© SAP AG 2002. Speaker Name / 44 .Test for Season (52) Used to Test only for Seasonal Pattern. This follows the AutoCorrelation Coefficient Test and choses the Seasonal Model if the value is above 0. If not a Constant Model is Model chosen.3. Title of Presentation.

Seasonal model plus test for Trend (54) Assumes Seasonal pattern exists and tests for Trend pattern. no significance is found than a Seasonal Model is used. If a trend significance is found. Speaker Name / 45 . © SAP AG 2002. then a Seasonal Trend Model is used. If used. Title of Presentation.

Title of Presentation.3 than a Seasonal Trend Model is used. Speaker Name / 46 .Trend Model plus test for Seasonal Pattern (55) Assumes Trend exists and test for a Seasonal Pattern. © SAP AG 2002. if the Seasonal test is not found to be Significant than a Significant Trend Model is used. If the Autocorrelation Coefficient is greater than 0.

Seasonal Model plus test for Trend No Yes Yes by Default Yes by Default If: Season No No Yes Yes N/A Then:Uses Model 10 .Seasonal Trend 40 .Trend 55 .Test for Trend and Season 51 .Auto Selection 1 or 53 .Test for Trend 52 . Speaker Name / 47 .Constant 20 .Constant 30 .Season 40 .Trend 30 .Trend Model plus test for Season Yes No © SAP AG 2002.Summary of the Automodel 1 selection process This shows the Model chosen under the following Conditions: Automodel 50 .Seasonal Trend 30 .Season 40 . Title of Presentation.Constant 30 .Seasonal Trend 20 .Season 10 .Test for Season If:Trend No Yes No Yes Yes No N/A Yes No 54 .Trend 10 .

Auto Model Selection procedure 2 (56) Tests for Constant. The iteration with the Lowest MAD is the Model chosen with the appropriate smoothing factors. Title of Presentation. © SAP AG 2002.1 0. Beta and Gamma between the values of 0..5 in 0. This model adjusts Alpha.1 to 0. Beta and Gamma. Seasonal and/or Trend models while attempting to attempting minimize Error by adjusting Alpha.1 increments while calculating the Mean Absolute Deviation Deviation (MAD) for each Iteration. Speaker Name / 48 .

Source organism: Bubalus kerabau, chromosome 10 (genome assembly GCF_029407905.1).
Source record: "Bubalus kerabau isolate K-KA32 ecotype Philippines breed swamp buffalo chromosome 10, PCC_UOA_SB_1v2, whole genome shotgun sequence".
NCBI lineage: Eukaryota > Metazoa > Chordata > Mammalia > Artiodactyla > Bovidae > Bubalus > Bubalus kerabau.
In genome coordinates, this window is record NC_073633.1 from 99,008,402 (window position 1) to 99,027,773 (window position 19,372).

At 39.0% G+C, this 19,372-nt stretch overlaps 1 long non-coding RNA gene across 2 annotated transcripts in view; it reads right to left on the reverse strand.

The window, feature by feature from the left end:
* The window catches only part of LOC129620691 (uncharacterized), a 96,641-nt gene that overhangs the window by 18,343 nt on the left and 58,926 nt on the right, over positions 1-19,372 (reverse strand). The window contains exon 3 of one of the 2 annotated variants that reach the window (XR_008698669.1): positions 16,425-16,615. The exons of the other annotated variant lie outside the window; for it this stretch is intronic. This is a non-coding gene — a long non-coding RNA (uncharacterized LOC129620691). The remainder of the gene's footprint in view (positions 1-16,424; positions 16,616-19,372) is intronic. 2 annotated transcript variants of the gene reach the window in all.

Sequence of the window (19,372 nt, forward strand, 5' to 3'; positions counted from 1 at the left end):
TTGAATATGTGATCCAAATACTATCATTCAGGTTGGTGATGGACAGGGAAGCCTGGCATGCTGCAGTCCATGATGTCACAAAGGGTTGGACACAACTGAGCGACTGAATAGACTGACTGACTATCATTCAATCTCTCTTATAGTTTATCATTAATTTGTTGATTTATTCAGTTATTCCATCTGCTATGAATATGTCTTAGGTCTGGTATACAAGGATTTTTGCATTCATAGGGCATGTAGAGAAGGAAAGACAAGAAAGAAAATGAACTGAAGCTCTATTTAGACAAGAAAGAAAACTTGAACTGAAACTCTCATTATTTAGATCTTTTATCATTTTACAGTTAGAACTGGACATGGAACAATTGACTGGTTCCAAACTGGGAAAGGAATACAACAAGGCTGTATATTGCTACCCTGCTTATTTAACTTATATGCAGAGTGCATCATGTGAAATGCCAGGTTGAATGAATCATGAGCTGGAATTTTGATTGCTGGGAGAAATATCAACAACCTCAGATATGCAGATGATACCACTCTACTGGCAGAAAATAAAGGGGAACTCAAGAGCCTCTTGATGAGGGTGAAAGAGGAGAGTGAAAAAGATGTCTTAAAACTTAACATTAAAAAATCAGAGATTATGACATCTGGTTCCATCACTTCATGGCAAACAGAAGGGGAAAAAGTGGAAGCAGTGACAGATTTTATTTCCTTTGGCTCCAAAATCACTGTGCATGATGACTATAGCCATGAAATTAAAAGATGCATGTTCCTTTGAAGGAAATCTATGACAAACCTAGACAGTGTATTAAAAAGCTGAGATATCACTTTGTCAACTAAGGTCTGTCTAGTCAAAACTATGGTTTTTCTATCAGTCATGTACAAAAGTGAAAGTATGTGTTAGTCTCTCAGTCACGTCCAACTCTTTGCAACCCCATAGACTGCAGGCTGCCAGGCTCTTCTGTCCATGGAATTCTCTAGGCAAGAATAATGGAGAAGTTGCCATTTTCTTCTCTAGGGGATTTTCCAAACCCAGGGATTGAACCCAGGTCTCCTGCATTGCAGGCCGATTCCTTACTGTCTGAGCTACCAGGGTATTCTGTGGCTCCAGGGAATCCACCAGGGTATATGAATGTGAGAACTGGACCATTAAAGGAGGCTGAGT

Seasonal. Gamma) and determining Smallest Mean Absolute Deviation (MAD) Resource Intensive (Not recommended for Production use) Chooses Best Fit of Constant. Title of Presentation. If no Pattern Detected defaults Constant Model © SAP AG 2002. Beta.Comparision between 50 and 56 (Auto model 1 & 2) Auto Selection Model 1 Auto Selection Model 2 Determines Seasonal and Trend Significance through Formulas for Auto Correlation (Seasonal Significance) and Trend Significance Tests Not as precise as Auto Model 2 Determines Best Fit through through Iterative approach of adjusting smoothing factors (Alpha. Seasonal Trend. Speaker Name / 49 . Trend.

The Croston Model (80) The Croston Model (80) is used when demand is sporadic or intermittent. Title of Presentation. The return is a Constant model to meet the possible possible sporadic demand. Speaker Name / 50 . © SAP AG 2002.